Re: Identification of documents in Web applications

Hi Noah,

On Mar 8, 2011, at 11:11 PM, Noah Mendelsohn wrote:

> I've posted some thoughts at [1] on the identification of documents in Web applications.

With regard to your two main points:

> Use of AJAX implementation technology is not a sufficient excuse for failing to provide first class URI identification for documents on the Web

As a Web developer, I don't want an "excuse", so much as I want to do the right thing to make my Web application be successful. I can (as a Web developer) surely be forgiven for following the latest hot software trends as long as my customers like the results, no?

What are the benefits to my application of modeling the application resources this way? I think you've mentioned or hinted at some in your blog post, but there are probably some more - here's a partial list that I can think of (and I think I'm only roughly restating in different language things that are said already in both your post and Jeni's)

i) The application will be more usable by more people. The idea of "progressive enhancement" is probably relevant here.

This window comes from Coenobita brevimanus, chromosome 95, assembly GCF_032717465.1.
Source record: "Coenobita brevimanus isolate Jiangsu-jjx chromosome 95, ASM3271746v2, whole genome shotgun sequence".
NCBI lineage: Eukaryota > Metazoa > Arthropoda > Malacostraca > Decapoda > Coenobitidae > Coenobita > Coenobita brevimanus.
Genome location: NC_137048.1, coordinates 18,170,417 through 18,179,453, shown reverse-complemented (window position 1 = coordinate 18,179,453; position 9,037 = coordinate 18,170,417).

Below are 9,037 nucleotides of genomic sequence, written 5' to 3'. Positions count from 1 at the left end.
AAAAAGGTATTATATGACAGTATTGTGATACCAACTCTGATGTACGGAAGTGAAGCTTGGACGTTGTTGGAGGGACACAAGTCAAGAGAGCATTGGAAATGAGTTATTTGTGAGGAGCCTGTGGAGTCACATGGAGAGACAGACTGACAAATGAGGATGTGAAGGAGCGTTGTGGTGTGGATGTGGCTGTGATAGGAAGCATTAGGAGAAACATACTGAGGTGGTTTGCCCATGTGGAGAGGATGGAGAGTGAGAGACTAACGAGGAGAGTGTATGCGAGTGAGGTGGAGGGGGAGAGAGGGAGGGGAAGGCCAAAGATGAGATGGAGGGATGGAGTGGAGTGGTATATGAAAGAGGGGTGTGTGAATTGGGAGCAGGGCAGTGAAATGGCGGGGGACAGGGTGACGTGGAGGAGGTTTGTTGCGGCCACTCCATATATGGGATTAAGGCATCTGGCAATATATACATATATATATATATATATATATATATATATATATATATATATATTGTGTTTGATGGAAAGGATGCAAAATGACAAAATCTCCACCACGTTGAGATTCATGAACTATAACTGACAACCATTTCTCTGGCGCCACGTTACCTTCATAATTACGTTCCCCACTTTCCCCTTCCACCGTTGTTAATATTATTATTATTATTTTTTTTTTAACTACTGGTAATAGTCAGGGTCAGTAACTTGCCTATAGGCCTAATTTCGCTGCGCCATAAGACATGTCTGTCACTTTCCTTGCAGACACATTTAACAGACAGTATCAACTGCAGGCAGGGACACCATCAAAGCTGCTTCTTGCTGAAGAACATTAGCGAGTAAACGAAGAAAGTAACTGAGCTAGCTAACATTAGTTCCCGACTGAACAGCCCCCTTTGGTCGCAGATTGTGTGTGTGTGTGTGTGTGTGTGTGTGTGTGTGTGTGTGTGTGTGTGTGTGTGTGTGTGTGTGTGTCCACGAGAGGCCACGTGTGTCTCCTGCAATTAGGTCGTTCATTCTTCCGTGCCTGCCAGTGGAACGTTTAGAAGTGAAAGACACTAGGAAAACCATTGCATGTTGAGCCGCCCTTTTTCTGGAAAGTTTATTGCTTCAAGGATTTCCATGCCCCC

ii) Because you will make fewer assumptions about "other people's code", your Web resources are less likely to depend on other people's code, thus your application is generally more robust in the face of unexpected failure that may be out of your own control. 
iii) Your application will be more open to "network effects" - use, that you have not explicitly intended, of parts of your application which are more decoupled from each other. 

> Where practical, model your application as a collection of documents, each with its own URI

There are benefits to this model, and I think they should be clearly described and "evangelized". I think there are probably the same benefits even in the simulator case if the simulator is consuming Web resources which have their own URIs, and also in a case where the Web application can expose relevant URIs for its own (client-side) resources.

Finally, with regard to '?' vs. '#', to me '?' provides arguments that are interpreted relative to the server-side namespace - the names are proposed and interpreted by the server and sent by the client. In the '#' case, the names are provided by the document (type) creator (which may not be the server) and are interpreted by the client. I think there is a case for using both, in different circumstances. Under what circumstances should I use '#' parameters in a URI? What is needed to make this work with media types in a reasonable way?


- John

> Noah
> [1]
> [2]
> [3]

Received on Wednesday, 9 March 2011 16:09:05 UTC